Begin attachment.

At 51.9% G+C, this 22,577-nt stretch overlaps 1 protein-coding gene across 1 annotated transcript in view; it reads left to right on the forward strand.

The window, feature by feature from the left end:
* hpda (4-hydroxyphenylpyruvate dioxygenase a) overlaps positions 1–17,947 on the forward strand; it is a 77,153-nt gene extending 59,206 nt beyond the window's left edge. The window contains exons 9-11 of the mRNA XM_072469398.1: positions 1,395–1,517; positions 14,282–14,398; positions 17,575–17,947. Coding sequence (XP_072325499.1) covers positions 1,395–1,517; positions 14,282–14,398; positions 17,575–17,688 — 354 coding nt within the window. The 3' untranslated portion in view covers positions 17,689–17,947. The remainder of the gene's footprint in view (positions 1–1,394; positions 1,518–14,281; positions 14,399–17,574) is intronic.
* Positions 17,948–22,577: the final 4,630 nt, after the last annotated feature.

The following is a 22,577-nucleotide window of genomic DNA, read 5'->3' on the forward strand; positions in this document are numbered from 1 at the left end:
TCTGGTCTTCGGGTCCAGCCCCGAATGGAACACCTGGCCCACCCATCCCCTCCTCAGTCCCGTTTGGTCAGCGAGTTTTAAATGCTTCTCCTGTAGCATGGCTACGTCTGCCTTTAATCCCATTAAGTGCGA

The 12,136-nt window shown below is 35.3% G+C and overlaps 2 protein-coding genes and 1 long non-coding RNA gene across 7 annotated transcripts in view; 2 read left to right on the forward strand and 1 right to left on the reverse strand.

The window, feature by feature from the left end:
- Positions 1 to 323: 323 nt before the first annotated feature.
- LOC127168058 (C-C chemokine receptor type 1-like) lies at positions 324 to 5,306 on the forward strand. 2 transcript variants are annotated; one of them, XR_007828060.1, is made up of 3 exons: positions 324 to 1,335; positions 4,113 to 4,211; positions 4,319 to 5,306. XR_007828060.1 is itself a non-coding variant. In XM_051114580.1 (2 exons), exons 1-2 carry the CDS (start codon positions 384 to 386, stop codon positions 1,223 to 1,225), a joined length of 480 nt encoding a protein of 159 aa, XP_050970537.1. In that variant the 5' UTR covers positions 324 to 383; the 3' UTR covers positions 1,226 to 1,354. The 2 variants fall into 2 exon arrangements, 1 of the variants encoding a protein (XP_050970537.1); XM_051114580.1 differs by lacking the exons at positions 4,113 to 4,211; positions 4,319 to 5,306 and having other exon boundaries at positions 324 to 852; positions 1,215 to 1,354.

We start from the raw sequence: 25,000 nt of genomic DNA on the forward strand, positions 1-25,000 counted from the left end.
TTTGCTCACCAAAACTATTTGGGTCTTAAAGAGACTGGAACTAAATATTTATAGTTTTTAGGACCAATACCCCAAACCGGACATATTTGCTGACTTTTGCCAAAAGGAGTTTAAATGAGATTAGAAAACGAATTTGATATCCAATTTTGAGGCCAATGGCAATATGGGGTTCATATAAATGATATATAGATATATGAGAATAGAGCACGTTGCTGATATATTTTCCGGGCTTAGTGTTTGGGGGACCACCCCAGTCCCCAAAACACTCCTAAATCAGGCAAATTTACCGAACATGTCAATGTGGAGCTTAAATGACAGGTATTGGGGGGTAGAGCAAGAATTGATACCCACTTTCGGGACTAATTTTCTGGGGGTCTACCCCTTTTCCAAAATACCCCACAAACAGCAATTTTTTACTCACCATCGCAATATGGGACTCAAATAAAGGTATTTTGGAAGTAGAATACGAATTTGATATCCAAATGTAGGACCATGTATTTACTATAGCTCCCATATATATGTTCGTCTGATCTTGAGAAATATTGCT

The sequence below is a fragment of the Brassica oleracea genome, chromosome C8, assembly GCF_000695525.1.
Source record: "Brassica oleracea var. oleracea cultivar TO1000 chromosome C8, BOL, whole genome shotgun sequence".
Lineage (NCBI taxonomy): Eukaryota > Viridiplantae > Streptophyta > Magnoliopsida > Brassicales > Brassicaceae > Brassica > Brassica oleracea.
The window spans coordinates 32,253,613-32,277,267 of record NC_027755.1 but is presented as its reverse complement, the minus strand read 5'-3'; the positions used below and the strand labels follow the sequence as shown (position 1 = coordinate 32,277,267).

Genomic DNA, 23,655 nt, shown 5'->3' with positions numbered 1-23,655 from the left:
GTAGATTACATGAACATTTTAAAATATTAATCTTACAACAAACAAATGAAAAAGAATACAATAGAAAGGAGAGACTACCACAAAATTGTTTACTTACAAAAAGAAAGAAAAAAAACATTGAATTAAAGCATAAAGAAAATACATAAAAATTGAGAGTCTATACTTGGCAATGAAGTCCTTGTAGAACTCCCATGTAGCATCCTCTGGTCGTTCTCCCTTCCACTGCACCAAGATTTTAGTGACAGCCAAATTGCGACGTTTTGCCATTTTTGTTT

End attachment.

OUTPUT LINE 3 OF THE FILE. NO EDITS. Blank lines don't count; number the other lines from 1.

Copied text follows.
* hpda (4-hydroxyphenylpyruvate dioxygenase a) overlaps positions 1–17,947 on the forward strand; it is a 77,153-nt gene extending 59,206 nt beyond the window's left edge. The window contains exons 9-11 of the mRNA XM_072469398.1: positions 1,395–1,517; positions 14,282–14,398; positions 17,575–17,947. Coding sequence (XP_072325499.1) covers positions 1,395–1,517; positions 14,282–14,398; positions 17,575–17,688 — 354 coding nt within the window. The 3' untranslated portion in view covers positions 17,689–17,947. The remainder of the gene's footprint in view (positions 1–1,394; positions 1,518–14,281; positions 14,399–17,574) is intronic.